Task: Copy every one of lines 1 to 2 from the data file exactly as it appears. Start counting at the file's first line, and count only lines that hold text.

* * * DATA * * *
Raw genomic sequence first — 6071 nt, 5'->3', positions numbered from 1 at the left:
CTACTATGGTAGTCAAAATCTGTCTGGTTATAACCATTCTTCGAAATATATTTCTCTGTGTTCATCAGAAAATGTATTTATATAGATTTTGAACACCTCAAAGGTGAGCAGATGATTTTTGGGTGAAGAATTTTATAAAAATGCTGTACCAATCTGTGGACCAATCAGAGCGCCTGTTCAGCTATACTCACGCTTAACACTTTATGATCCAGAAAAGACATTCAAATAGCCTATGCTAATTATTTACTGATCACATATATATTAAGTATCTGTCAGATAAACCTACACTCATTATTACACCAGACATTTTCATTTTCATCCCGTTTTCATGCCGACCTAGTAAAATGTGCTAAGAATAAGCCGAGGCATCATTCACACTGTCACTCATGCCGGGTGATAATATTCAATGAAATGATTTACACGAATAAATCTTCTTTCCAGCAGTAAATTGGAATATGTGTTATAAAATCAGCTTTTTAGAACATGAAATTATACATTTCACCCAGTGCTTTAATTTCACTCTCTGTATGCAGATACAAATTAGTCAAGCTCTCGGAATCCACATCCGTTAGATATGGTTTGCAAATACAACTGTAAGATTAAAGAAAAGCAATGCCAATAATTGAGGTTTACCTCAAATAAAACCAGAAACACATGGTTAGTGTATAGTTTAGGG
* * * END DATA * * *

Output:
Raw genomic sequence first — 6071 nt, 5'->3', positions numbered from 1 at the left:
CTACTATGGTAGTCAAAATCTGTCTGGTTATAACCATTCTTCGAAATATATTTCTCTGTGTTCATCAGAAAATGTATTTATATAGATTTTGAACACCTCAAAGGTGAGCAGATGATTTTTGGGTGAAGAATTTTATAAAAATGCTGTACCAATCTGTGGACCAATCAGAGCGCCTGTTCAGCTATACTCACGCTTAACACTTTATGATCCAGAAAAGACATTCAAATAGCCTATGCTAATTATTTACTGATCACATATATATTAAGTATCTGTCAGATAAACCTACACTCATTATTACACCAGACATTTTCATTTTCATCCCGTTTTCATGCCGACCTAGTAAAATGTGCTAAGAATAAGCCGAGGCATCATTCACACTGTCACTCATGCCGGGTGATAATATTCAATGAAATGATTTACACGAATAAATCTTCTTTCCAGCAGTAAATTGGAATATGTGTTATAAAATCAGCTTTTTAGAACATGAAATTATACATTTCACCCAGTGCTTTAATTTCACTCTCTGTATGCAGATACAAATTAGTCAAGCTCTCGGAATCCACATCCGTTAGATATGGTTTGCAAATACAACTGTAAGATTAAAGAAAAGCAATGCCAATAATTGAGGTTTACCTCAAATAAAACCAGAAACACATGGTTAGTGTATAGTTTAGGG